“We can change our habits because we have free will and free choice to choose to change in the present,” Butler said. “Woody Allen said, ‘80% of success is showing up’ — I’d like to add ‘on time.’ Why don’t you make a conscious effort to be good at something that most people aren’t good at? Then you stand out head and shoulders at the workplace.”

While reasons for being perpetually late range, the solutions are relatively simple. Here are some tips to stay on track and on time.

Start thinking about being early as something valuable to make yourself feel like your time is being used constructively. This can be done by simply imagining how people must feel waiting for you, according to Pierce.

“It’s not fun to sit alone through the first half of a movie, or having to wait around for someone to start your meeting,” Pierce said.

Figure out why you’re always late. Whether it’s because you don’t wake up on time or just that you don’t leave the house early enough, identifying the problem can help you begin to address it, Pierce said.

Getting familiar with your internal clock can help with this. Most underestimate how long it takes them to complete tasks or get somewhere, according to Schallert, so knowing how long it takes you to get yourself showered and dressed allows you to plan accordingly.

You’ve probably heard that setting your clock a few minutes early can make a difference, but that doesn’t mean that it isn’t effective. Both Butler and Pierce suggest it, and said that even if you are aware that it’s actually earlier, it still creates a brief emotional response that will trick your body into gear.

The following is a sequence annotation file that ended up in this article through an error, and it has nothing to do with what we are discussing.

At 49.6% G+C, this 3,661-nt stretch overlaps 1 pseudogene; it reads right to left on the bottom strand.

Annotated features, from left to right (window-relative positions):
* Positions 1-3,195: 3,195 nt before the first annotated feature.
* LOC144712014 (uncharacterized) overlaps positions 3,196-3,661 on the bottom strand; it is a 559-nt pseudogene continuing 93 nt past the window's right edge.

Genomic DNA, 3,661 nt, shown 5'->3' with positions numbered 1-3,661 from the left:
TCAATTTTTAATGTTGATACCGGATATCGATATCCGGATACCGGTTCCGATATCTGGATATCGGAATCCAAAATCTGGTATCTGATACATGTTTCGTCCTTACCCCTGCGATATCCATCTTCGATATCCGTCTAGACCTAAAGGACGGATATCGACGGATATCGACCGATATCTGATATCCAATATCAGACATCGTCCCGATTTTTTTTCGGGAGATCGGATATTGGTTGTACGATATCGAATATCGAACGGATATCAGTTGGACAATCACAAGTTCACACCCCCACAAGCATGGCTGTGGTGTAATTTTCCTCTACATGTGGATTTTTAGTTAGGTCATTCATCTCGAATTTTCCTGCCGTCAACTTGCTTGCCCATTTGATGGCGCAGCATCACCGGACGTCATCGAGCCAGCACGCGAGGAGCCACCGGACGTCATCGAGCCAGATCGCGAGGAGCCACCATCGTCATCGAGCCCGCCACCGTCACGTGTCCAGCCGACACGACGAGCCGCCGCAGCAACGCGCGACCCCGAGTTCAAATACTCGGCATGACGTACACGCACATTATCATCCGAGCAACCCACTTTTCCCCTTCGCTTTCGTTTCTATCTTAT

Butler believes that if you’re less than eight minutes early, you’re late, because by the time you get yourself situated, you’re actually late for the commitment you made. That’s why it’s a good idea to leave space in between meetings.

Leaving at least 15 minutes between events not only gives you time to plan for the next one in between, but also allows for unexpected conflicts, like meetings that run long or traffic.

Not only should you keep a calendar with your scheduled events, but being on time also means checking your calendar for the following day the night before, Schallert said. That’ll allow you to refresh your memory and ensure you’re prepared for what your day will is going to look like.

If this isn’t feasible, setting a reminder that alerts you 30 minutes or an hour before a meeting can help so you’re not suddenly caught off-guard because it slipped your mind.

When you’re rushing you’re not very focused, so prepping the night before by laying out an outfit or packing a lunch as well as being organized and leaving your essentials, including your keys, purse and wallet, organized will help avoid last-minute chaos.

Getting up as soon as your alarm goes off also goes a long way. If you jump out of bed right away it’ll not only wake you up quicker, but also gives you more time to get ready, according to Pierce. And if you find that you’re too tired, you may want to start going to bed earlier.

Don’t leave tasks, like getting gas, grabbing coffee or checking your emails, until the last minute. This especially means avoiding trying to “knock just one more thing out” before heading out, Pierce said.

Focusing on the positive gets positive results, according to Butler. Instead of going around saying how busy you are, focus on what you’ve already accomplished. This can help you be in the mindset to accomplish even more of your to-do list.

Lastly, never send an email saying that you are running late because “almost no one is going to check their emails right before a meeting,” Pierce said. Instead, just shoot them a quick call or text.